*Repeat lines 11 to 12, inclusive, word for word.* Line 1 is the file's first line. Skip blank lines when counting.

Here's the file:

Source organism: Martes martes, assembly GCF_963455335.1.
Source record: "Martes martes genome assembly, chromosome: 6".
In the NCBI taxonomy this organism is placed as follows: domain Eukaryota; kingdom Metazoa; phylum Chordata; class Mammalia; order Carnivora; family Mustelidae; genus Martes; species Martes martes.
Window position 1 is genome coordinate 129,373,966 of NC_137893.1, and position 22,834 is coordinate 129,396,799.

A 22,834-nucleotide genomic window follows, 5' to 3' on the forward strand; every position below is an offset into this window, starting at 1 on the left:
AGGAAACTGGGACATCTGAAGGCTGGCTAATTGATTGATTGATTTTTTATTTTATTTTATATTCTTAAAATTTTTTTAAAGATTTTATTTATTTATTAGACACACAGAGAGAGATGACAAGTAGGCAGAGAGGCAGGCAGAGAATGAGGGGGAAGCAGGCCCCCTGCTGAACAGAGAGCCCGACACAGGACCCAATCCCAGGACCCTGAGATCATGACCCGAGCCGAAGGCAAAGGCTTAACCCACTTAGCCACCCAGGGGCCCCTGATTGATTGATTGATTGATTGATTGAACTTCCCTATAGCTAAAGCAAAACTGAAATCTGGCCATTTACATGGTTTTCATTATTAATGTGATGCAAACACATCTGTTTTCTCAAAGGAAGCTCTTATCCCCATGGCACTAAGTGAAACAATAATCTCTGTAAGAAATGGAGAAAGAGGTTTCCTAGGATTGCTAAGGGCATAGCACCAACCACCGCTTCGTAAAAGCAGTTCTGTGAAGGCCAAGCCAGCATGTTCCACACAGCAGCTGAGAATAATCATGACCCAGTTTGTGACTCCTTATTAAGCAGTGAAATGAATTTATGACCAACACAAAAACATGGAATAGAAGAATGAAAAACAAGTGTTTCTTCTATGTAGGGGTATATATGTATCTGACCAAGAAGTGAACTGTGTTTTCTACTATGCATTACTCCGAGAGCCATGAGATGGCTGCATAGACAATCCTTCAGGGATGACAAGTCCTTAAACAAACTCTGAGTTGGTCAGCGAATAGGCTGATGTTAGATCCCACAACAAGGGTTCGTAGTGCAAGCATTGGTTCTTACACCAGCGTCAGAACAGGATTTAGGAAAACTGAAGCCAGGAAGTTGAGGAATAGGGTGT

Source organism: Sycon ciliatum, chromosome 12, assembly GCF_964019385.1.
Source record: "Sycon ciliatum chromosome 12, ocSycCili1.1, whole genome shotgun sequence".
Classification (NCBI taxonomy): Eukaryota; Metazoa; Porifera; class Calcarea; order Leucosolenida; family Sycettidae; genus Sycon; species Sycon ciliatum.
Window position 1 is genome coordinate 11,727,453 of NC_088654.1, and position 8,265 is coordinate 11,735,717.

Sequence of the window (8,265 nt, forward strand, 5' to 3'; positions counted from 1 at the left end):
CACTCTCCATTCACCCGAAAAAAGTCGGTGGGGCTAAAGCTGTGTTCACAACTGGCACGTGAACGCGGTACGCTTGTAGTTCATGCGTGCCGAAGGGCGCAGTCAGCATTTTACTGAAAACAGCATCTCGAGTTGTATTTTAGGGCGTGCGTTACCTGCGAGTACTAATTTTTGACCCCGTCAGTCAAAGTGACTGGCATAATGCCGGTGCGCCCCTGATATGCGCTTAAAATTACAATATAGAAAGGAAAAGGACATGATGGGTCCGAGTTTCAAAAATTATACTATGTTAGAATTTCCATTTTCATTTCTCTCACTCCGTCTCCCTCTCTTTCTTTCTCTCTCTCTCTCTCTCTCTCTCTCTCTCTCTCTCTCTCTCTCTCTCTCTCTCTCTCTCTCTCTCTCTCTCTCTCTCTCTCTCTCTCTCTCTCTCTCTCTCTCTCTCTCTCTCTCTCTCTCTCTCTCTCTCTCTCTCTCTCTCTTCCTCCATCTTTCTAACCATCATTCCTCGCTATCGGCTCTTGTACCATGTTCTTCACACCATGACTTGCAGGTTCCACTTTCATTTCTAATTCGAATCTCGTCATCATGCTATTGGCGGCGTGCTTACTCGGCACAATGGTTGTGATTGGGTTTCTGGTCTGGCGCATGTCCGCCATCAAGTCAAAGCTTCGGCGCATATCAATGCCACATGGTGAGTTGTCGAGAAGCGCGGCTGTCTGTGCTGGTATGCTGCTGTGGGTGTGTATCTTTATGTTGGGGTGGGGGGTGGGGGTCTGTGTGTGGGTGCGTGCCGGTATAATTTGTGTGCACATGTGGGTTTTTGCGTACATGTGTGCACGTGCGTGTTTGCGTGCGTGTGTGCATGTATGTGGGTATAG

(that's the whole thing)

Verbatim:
Sequence of the window (8,265 nt, forward strand, 5' to 3'; positions counted from 1 at the left end):
CACTCTCCATTCACCCGAAAAAAGTCGGTGGGGCTAAAGCTGTGTTCACAACTGGCACGTGAACGCGGTACGCTTGTAGTTCATGCGTGCCGAAGGGCGCAGTCAGCATTTTACTGAAAACAGCATCTCGAGTTGTATTTTAGGGCGTGCGTTACCTGCGAGTACTAATTTTTGACCCCGTCAGTCAAAGTGACTGGCATAATGCCGGTGCGCCCCTGATATGCGCTTAAAATTACAATATAGAAAGGAAAAGGACATGATGGGTCCGAGTTTCAAAAATTATACTATGTTAGAATTTCCATTTTCATTTCTCTCACTCCGTCTCCCTCTCTTTCTTTCTCTCTCTCTCTCTCTCTCTCTCTCTCTCTCTCTCTCTCTCTCTCTCTCTCTCTCTCTCTCTCTCTCTCTCTCTCTCTCTCTCTCTCTCTCTCTCTCTCTCTCTCTCTCTCTCTCTCTCTCTCTCTCTCTCTCTCTCTCTCTCTTCCTCCATCTTTCTAACCATCATTCCTCGCTATCGGCTCTTGTACCATGTTCTTCACACCATGACTTGCAGGTTCCACTTTCATTTCTAATTCGAATCTCGTCATCATGCTATTGGCGGCGTGCTTACTCGGCACAATGGTTGTGATTGGGTTTCTGGTCTGGCGCATGTCCGCCATCAAGTCAAAGCTTCGGCGCATATCAATGCCACATGGTGAGTTGTCGAGAAGCGCGGCTGTCTGTGCTGGTATGCTGCTGTGGGTGTGTATCTTTATGTTGGGGTGGGGGGTGGGGGTCTGTGTGTGGGTGCGTGCCGGTATAATTTGTGTGCACATGTGGGTTTTTGCGTACATGTGTGCACGTGCGTGTTTGCGTGCGTGTGTGCATGTATGTGGGTATAG